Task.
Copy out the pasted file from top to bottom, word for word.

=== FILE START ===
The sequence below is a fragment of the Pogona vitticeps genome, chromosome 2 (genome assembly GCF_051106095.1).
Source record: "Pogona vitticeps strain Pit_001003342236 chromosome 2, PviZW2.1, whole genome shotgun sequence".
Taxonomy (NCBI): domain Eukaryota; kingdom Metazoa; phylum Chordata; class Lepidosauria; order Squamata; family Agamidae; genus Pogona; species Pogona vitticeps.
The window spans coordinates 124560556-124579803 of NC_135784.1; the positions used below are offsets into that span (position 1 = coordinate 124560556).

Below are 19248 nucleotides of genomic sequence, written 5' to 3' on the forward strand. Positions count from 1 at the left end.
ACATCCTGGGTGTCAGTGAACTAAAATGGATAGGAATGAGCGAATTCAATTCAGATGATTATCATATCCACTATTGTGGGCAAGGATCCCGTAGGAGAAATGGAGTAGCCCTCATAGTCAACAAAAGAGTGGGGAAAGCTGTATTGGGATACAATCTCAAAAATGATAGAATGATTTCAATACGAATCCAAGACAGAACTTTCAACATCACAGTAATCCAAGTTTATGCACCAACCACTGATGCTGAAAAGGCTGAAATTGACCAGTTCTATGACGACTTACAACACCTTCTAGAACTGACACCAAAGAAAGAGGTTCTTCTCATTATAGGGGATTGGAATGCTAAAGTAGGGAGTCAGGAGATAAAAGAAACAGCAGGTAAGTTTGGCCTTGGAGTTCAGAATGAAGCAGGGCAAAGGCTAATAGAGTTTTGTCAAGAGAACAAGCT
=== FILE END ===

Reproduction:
The sequence below is a fragment of the Pogona vitticeps genome, chromosome 2 (genome assembly GCF_051106095.1).
Source record: "Pogona vitticeps strain Pit_001003342236 chromosome 2, PviZW2.1, whole genome shotgun sequence".
Taxonomy (NCBI): domain Eukaryota; kingdom Metazoa; phylum Chordata; class Lepidosauria; order Squamata; family Agamidae; genus Pogona; species Pogona vitticeps.
The window spans coordinates 124560556-124579803 of NC_135784.1; the positions used below are offsets into that span (position 1 = coordinate 124560556).

Below are 19248 nucleotides of genomic sequence, written 5' to 3' on the forward strand. Positions count from 1 at the left end.
ACATCCTGGGTGTCAGTGAACTAAAATGGATAGGAATGAGCGAATTCAATTCAGATGATTATCATATCCACTATTGTGGGCAAGGATCCCGTAGGAGAAATGGAGTAGCCCTCATAGTCAACAAAAGAGTGGGGAAAGCTGTATTGGGATACAATCTCAAAAATGATAGAATGATTTCAATACGAATCCAAGACAGAACTTTCAACATCACAGTAATCCAAGTTTATGCACCAACCACTGATGCTGAAAAGGCTGAAATTGACCAGTTCTATGACGACTTACAACACCTTCTAGAACTGACACCAAAGAAAGAGGTTCTTCTCATTATAGGGGATTGGAATGCTAAAGTAGGGAGTCAGGAGATAAAAGAAACAGCAGGTAAGTTTGGCCTTGGAGTTCAGAATGAAGCAGGGCAAAGGCTAATAGAGTTTTGTCAAGAGAACAAGCT